Identifying Incentives for Sustainable Soybean Production in Maranhão, Brazil

Matopiba, an acronym for the collective states of Maranhão, Tocantins, Piauí, and Bahia, is home to the Brazilian Cerrado biome - the world’s most biodiverse savannah. Matopiba is also known as Brazil’s new “agricultural frontier,” as the area is being cleared rapidly for soybean and livestock production driven by favorable soil conditions and climate. As a result of this agricultural expansion, experts predict that 1.3 million hectares of natural areas of Cerrado in Matopiba will be legally deforested between 2020 and 2035, threatening various ecosystem services and the communities that depend on them.

Sustainable land use that reduces such deforestation can be promoted through the use of economic management tools, either through voluntary private sector engagement and/or through public policy and raising funds for incentive mechanisms.

In 2022, Conservation Strategy Fund (CSF) Brazil worked on a GIZ-funded project that sought to design and promote economic incentives for conservation and sustainable soybean production in the state of Maranhão. Specifically, CSF (1) developed a guide of the most promising available incentive mechanisms; (2) conducted a study to determine soybean farmers’ willingness to engage in different types of potential incentive mechanisms; (3) held a series of webinars for soy producers presenting the available incentive mechanisms; (4) and facilitated a series of meetings with farmers and other stakeholders to discuss the results from the analytical study on incentive mechanisms’ economic feasibility.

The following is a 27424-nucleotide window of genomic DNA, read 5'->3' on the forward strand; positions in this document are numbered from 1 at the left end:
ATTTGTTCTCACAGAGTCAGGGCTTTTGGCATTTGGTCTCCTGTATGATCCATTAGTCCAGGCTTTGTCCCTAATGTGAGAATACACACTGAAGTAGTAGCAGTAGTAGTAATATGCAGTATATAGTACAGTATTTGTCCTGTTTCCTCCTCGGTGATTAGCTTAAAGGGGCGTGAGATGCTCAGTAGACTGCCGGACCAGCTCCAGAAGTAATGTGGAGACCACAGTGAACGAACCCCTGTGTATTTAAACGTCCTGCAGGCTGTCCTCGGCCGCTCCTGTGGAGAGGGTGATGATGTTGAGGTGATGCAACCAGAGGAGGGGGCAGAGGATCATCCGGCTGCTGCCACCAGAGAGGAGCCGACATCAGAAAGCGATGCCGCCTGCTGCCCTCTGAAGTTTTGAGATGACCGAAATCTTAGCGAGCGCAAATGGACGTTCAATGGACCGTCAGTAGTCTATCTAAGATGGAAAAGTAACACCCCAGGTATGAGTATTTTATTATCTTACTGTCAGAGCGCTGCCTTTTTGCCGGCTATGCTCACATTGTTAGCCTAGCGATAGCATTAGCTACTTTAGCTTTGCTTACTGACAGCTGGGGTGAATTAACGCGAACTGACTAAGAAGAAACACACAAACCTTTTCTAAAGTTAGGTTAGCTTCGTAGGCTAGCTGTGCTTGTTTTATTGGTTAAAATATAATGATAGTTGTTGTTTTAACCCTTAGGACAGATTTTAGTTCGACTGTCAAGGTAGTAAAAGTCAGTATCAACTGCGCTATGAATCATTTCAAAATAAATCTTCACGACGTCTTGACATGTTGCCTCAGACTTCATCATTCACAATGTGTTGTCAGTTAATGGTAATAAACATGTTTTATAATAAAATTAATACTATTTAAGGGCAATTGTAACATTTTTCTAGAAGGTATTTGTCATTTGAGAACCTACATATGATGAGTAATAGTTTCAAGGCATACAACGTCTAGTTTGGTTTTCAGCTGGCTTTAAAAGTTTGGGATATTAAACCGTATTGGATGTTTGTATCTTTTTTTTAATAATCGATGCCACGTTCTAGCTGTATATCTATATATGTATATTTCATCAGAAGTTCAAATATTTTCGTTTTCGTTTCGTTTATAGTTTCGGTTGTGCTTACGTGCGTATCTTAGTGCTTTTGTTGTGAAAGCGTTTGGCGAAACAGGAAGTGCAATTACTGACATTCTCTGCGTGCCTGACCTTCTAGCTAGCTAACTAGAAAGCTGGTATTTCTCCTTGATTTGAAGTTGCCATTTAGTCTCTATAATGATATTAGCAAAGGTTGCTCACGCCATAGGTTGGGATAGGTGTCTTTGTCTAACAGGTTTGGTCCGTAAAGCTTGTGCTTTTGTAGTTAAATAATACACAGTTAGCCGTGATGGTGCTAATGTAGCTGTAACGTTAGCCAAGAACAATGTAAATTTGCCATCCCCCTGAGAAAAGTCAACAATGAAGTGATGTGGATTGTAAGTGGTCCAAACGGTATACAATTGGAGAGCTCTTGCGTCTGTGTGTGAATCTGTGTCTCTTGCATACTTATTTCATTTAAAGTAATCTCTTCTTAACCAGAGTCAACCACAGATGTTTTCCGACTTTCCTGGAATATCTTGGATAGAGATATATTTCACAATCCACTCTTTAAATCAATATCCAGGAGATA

As a result, three producers who participated in our training were awarded with the Selo Brasil Agrosustentável (Brazil Agrosustainable Seal), a GSC (Global Certification System) certification. These landowners are the first to receive this type of certification in eastern Maranhão and can now benefit from better marketing, sales bonuses, and improved finance terms.

In 2023, we began a second phase of this initiative, funded by Rede ILPF. We completed a series of trainings in financial mechanisms for sustainable practices, targeting key players in the soy production chain to facilitate their access to payment for environmental services (PES) programs, credit, and agricultural subsidies that recognize and value sustainable actions. We also facilitated dialogues among landowners and investors to finance the transition to a more socio-environmentally efficient and fair production pattern. Additionally, as part of the project, we delivered a series of policy recommendations to the private and public sector to improve soybean value chain sustainability and reduce deforestation in Maranhão.

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